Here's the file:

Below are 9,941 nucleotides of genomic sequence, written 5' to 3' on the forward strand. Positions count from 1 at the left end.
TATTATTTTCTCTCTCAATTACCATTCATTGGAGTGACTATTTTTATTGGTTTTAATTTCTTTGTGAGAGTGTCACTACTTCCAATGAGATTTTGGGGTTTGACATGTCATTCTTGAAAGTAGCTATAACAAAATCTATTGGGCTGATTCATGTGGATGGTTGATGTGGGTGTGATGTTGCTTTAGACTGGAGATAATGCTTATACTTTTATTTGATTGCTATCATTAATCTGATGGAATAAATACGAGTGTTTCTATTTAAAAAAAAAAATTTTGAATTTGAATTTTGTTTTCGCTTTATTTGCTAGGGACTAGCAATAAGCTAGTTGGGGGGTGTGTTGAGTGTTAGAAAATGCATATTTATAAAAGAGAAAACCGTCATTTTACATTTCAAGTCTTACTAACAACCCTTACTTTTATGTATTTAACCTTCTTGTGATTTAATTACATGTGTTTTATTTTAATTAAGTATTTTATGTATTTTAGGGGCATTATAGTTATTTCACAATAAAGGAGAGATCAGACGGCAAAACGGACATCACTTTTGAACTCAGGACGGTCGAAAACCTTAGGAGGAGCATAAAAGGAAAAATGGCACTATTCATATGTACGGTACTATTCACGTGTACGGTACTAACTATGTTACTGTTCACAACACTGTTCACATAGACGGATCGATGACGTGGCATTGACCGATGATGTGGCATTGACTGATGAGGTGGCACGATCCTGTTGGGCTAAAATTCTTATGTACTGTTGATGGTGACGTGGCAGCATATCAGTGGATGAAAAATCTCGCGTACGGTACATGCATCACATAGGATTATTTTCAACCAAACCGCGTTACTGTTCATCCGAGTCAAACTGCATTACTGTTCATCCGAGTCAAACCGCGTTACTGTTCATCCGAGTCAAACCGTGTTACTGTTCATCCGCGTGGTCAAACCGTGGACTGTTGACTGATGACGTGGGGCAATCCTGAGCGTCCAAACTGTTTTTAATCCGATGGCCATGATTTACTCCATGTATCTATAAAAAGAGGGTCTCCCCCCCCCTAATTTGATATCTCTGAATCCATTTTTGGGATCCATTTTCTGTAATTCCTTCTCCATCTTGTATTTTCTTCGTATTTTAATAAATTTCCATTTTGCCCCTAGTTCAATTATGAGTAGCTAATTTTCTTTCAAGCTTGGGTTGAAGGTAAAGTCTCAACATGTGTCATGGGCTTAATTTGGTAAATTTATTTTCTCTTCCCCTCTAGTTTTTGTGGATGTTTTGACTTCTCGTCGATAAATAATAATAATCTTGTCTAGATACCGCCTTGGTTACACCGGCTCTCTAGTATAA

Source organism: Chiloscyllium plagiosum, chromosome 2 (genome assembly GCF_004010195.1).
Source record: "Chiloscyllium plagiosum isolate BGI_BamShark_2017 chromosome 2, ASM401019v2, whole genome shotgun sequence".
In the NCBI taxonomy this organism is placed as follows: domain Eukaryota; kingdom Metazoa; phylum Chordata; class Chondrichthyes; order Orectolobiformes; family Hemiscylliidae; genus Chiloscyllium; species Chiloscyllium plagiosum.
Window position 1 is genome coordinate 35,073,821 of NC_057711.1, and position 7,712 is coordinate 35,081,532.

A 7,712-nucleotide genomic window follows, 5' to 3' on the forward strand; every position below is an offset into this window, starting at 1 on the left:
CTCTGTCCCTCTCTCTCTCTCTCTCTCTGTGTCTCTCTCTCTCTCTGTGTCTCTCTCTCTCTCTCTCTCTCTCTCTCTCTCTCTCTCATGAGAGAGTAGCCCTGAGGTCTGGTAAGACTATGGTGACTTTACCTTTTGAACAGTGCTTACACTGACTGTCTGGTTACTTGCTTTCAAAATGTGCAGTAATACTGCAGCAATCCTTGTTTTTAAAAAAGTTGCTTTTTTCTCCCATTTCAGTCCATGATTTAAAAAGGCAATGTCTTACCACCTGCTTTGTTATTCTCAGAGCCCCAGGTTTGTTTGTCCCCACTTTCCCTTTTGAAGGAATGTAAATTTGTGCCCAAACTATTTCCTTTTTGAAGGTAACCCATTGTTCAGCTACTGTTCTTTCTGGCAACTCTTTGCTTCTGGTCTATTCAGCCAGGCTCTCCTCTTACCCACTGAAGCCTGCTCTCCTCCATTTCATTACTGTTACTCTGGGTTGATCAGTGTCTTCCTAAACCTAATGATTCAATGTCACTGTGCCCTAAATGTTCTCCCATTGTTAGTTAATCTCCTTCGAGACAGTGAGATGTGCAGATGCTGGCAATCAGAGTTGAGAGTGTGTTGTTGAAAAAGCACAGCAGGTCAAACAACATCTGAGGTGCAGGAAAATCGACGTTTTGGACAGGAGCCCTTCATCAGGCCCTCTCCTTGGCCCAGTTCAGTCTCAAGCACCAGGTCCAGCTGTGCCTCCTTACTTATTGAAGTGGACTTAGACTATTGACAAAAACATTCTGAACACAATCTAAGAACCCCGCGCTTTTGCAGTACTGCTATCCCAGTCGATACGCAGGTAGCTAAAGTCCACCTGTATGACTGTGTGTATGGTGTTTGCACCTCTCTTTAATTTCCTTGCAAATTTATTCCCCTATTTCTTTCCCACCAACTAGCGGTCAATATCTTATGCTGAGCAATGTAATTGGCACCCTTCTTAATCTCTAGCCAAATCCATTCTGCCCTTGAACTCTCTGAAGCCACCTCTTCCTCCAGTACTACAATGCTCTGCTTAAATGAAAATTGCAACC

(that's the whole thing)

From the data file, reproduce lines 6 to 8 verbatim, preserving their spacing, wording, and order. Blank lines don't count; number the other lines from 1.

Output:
Window position 1 is genome coordinate 35,073,821 of NC_057711.1, and position 7,712 is coordinate 35,081,532.

A 7,712-nucleotide genomic window follows, 5' to 3' on the forward strand; every position below is an offset into this window, starting at 1 on the left:
CTCTGTCCCTCTCTCTCTCTCTCTCTCTGTGTCTCTCTCTCTCTCTGTGTCTCTCTCTCTCTCTCTCTCTCTCTCTCTCTCTCTCTCATGAGAGAGTAGCCCTGAGGTCTGGTAAGACTATGGTGACTTTACCTTTTGAACAGTGCTTACACTGACTGTCTGGTTACTTGCTTTCAAAATGTGCAGTAATACTGCAGCAATCCTTGTTTTTAAAAAAGTTGCTTTTTTCTCCCATTTCAGTCCATGATTTAAAAAGGCAATGTCTTACCACCTGCTTTGTTATTCTCAGAGCCCCAGGTTTGTTTGTCCCCACTTTCCCTTTTGAAGGAATGTAAATTTGTGCCCAAACTATTTCCTTTTTGAAGGTAACCCATTGTTCAGCTACTGTTCTTTCTGGCAACTCTTTGCTTCTGGTCTATTCAGCCAGGCTCTCCTCTTACCCACTGAAGCCTGCTCTCCTCCATTTCATTACTGTTACTCTGGGTTGATCAGTGTCTTCCTAAACCTAATGATTCAATGTCACTGTGCCCTAAATGTTCTCCCATTGTTAGTTAATCTCCTTCGAGACAGTGAGATGTGCAGATGCTGGCAATCAGAGTTGAGAGTGTGTTGTTGAAAAAGCACAGCAGGTCAAACAACATCTGAGGTGCAGGAAAATCGACGTTTTGGACAGGAGCCCTTCATCAGGCCCTCTCCTTGGCCCAGTTCAGTCTCAAGCACCAGGTCCAGCTGTGCCTCCTTACTTATTGAAGTGGACTTAGACTATTGACAAAAACATTCTGAACACAATCTAAGAACCCCGCGCTTTTGCAGTACTGCTATCCCAGTCGATACGCAGGTAGCTAAAGTCCACCTGTATGACTGTGTGTATGGTGTTTGCACCTCTCTTTAATTTCCTTGCAAATTTATTCCCCTATTTCTTTCCCACCAACTAGCGGTCAATATCTTATGCTGAGCAATGTAATTGGCACCCTTCTTAATCTCTAGCCAAATCCATTCTGCCCTTGAACTCTCTGAAGCCACCTCTTCCTCCAGTACTACAATGCTCTGCTTAAATGAAAATTGCAACC